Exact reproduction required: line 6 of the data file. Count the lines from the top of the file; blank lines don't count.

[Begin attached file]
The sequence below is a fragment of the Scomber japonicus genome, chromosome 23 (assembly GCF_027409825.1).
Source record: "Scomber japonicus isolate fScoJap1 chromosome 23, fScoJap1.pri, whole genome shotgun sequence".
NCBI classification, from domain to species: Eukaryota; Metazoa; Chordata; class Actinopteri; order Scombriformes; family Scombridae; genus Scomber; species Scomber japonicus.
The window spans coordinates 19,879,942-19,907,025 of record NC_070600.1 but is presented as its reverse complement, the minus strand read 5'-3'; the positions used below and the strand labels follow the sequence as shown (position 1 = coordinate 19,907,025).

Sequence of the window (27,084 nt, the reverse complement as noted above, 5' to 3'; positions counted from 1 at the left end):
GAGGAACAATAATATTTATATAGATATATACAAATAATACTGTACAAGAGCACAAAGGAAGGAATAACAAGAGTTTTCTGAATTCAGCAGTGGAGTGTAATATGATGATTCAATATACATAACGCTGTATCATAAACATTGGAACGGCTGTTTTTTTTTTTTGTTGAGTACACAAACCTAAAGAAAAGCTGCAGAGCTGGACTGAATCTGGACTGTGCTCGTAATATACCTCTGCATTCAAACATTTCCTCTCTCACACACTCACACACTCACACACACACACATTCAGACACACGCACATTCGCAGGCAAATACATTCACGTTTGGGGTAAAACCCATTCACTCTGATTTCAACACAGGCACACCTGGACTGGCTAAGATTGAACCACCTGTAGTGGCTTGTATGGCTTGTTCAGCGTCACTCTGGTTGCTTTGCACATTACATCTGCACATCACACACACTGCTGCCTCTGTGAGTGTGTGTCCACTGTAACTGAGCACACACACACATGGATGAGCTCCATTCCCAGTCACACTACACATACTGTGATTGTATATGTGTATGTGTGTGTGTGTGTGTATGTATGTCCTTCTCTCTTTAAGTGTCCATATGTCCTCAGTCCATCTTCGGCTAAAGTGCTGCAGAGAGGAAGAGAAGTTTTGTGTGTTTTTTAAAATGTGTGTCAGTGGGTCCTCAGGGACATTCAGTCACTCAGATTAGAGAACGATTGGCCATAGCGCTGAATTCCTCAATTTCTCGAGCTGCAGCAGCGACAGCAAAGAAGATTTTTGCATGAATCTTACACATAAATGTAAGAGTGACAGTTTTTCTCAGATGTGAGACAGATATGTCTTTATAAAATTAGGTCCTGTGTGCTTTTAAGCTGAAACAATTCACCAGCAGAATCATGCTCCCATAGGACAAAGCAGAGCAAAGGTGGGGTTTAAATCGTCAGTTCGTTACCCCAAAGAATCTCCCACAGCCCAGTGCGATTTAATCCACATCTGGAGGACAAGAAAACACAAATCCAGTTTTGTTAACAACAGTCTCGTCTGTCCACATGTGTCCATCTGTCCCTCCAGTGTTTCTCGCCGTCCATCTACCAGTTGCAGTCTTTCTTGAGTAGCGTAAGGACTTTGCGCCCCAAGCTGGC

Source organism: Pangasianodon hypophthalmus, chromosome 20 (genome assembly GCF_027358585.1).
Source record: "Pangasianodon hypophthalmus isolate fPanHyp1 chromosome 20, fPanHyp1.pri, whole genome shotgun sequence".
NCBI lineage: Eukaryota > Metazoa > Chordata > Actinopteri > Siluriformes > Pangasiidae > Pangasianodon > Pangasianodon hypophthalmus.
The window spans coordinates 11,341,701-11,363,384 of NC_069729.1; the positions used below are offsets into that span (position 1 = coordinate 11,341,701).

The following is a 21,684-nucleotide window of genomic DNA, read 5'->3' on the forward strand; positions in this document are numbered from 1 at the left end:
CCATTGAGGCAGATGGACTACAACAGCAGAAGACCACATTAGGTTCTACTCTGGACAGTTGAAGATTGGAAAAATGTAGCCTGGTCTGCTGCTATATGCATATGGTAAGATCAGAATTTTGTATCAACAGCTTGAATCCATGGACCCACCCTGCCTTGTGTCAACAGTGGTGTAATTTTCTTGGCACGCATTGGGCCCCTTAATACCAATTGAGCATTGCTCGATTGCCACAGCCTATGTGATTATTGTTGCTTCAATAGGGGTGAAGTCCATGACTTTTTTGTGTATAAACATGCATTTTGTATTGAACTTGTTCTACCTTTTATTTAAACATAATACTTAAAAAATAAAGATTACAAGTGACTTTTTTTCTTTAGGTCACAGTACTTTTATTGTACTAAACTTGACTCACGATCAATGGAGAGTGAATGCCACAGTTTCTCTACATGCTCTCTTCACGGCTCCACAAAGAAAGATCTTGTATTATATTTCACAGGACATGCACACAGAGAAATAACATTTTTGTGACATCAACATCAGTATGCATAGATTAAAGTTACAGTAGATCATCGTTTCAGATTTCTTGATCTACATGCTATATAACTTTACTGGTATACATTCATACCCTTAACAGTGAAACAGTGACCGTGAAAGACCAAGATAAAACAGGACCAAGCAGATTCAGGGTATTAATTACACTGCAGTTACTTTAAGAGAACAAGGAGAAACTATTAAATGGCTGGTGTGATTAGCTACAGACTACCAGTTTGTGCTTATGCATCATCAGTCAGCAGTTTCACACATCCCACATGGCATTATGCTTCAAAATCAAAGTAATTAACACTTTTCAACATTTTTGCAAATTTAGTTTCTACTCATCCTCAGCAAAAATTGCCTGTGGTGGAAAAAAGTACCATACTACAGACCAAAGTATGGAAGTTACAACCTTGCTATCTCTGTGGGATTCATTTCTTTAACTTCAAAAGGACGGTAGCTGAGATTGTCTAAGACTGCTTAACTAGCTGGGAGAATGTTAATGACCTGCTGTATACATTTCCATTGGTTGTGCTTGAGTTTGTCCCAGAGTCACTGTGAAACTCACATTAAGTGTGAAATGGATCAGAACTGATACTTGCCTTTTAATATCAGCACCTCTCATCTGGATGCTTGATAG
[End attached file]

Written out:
GAGGAACAATAATATTTATATAGATATATACAAATAATACTGTACAAGAGCACAAAGGAAGGAATAACAAGAGTTTTCTGAATTCAGCAGTGGAGTGTAATATGATGATTCAATATACATAACGCTGTATCATAAACATTGGAACGGCTGTTTTTTTTTTTTGTTGAGTACACAAACCTAAAGAAAAGCTGCAGAGCTGGACTGAATCTGGACTGTGCTCGTAATATACCTCTGCATTCAAACATTTCCTCTCTCACACACTCACACACTCACACACACACACATTCAGACACACGCACATTCGCAGGCAAATACATTCACGTTTGGGGTAAAACCCATTCACTCTGATTTCAACACAGGCACACCTGGACTGGCTAAGATTGAACCACCTGTAGTGGCTTGTATGGCTTGTTCAGCGTCACTCTGGTTGCTTTGCACATTACATCTGCACATCACACACACTGCTGCCTCTGTGAGTGTGTGTCCACTGTAACTGAGCACACACACACATGGATGAGCTCCATTCCCAGTCACACTACACATACTGTGATTGTATATGTGTATGTGTGTGTGTGTGTGTATGTATGTCCTTCTCTCTTTAAGTGTCCATATGTCCTCAGTCCATCTTCGGCTAAAGTGCTGCAGAGAGGAAGAGAAGTTTTGTGTGTTTTTTAAAATGTGTGTCAGTGGGTCCTCAGGGACATTCAGTCACTCAGATTAGAGAACGATTGGCCATAGCGCTGAATTCCTCAATTTCTCGAGCTGCAGCAGCGACAGCAAAGAAGATTTTTGCATGAATCTTACACATAAATGTAAGAGTGACAGTTTTTCTCAGATGTGAGACAGATATGTCTTTATAAAATTAGGTCCTGTGTGCTTTTAAGCTGAAACAATTCACCAGCAGAATCATGCTCCCATAGGACAAAGCAGAGCAAAGGTGGGGTTTAAATCGTCAGTTCGTTACCCCAAAGAATCTCCCACAGCCCAGTGCGATTTAATCCACATCTGGAGGACAAGAAAACACAAATCCAGTTTTGTTAACAACAGTCTCGTCTGTCCACATGTGTCCATCTGTCCCTCCAGTGTTTCTCGCCGTCCATCTACCAGTTGCAGTCTTTCTTGAGTAGCGTAAGGACTTTGCGCCCCAAGCTGGC